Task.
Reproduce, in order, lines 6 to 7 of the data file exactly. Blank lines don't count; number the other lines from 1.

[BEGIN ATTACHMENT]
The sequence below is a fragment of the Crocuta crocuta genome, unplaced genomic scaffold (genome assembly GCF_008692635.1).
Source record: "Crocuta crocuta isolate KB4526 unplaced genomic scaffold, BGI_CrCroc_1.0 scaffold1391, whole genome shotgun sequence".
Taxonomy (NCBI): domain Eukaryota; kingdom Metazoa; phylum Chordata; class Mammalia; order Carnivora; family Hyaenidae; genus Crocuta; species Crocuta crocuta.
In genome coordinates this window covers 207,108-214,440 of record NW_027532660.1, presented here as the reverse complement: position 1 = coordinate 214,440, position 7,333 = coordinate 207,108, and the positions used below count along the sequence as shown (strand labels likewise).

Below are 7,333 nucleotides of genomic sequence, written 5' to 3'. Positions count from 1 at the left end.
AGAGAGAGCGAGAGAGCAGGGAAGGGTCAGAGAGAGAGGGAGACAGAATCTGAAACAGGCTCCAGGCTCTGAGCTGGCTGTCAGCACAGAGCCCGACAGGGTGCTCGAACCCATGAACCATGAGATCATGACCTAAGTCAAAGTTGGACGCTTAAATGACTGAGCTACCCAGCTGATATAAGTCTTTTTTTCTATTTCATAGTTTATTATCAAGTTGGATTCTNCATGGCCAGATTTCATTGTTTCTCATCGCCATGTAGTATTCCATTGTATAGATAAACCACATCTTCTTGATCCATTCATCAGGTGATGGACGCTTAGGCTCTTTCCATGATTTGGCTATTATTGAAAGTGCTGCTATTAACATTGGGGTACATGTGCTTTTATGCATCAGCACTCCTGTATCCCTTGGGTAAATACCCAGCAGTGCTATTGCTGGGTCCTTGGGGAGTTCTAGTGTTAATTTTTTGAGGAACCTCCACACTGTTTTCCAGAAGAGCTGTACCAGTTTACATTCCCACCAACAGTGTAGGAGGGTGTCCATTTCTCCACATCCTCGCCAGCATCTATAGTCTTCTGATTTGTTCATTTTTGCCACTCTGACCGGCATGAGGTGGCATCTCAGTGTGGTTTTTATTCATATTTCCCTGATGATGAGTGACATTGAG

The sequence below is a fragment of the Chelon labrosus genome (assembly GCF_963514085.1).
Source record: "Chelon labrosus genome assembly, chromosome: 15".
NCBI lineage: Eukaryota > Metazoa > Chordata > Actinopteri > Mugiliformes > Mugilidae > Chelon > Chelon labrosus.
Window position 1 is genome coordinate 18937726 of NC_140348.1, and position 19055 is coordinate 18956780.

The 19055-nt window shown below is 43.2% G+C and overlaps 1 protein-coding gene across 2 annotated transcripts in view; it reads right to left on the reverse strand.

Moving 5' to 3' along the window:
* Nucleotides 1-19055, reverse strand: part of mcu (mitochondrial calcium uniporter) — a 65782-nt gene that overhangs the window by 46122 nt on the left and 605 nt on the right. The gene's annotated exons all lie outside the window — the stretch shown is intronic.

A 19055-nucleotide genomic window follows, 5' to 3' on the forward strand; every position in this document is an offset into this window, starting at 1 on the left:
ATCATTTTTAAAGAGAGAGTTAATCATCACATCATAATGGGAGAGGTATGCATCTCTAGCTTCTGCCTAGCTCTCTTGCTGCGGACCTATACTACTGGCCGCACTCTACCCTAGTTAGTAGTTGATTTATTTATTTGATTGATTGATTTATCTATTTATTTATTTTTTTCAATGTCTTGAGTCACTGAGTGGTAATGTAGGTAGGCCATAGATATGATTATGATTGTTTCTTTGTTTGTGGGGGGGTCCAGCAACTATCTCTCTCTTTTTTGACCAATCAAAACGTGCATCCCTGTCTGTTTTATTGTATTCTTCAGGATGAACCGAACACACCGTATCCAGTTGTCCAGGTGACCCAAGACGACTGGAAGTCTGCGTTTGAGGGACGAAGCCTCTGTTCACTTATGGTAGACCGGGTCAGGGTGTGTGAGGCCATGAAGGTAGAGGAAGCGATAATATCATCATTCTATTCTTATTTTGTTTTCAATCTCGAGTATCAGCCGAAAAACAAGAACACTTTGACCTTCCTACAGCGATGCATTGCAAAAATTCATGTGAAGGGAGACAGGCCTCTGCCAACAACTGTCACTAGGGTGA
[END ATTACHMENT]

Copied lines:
AGAGAGAGCGAGAGAGCAGGGAAGGGTCAGAGAGAGAGGGAGACAGAATCTGAAACAGGCTCCAGGCTCTGAGCTGGCTGTCAGCACAGAGCCCGACAGGGTGCTCGAACCCATGAACCATGAGATCATGACCTAAGTCAAAGTTGGACGCTTAAATGACTGAGCTACCCAGCTGATATAAGTCTTTTTTTCTATTTCATAGTTTATTATCAAGTTGGATTCTNCATGGCCAGATTTCATTGTTTCTCATCGCCATGTAGTATTCCATTGTATAGATAAACCACATCTTCTTGATCCATTCATCAGGTGATGGACGCTTAGGCTCTTTCCATGATTTGGCTATTATTGAAAGTGCTGCTATTAACATTGGGGTACATGTGCTTTTATGCATCAGCACTCCTGTATCCCTTGGGTAAATACCCAGCAGTGCTATTGCTGGGTCCTTGGGGAGTTCTAGTGTTAATTTTTTGAGGAACCTCCACACTGTTTTCCAGAAGAGCTGTACCAGTTTACATTCCCACCAACAGTGTAGGAGGGTGTCCATTTCTCCACATCCTCGCCAGCATCTATAGTCTTCTGATTTGTTCATTTTTGCCACTCTGACCGGCATGAGGTGGCATCTCAGTGTGGTTTTTATTCATATTTCCCTGATGATGAGTGACATTGAG

The sequence below is a fragment of the Chelon labrosus genome (assembly GCF_963514085.1).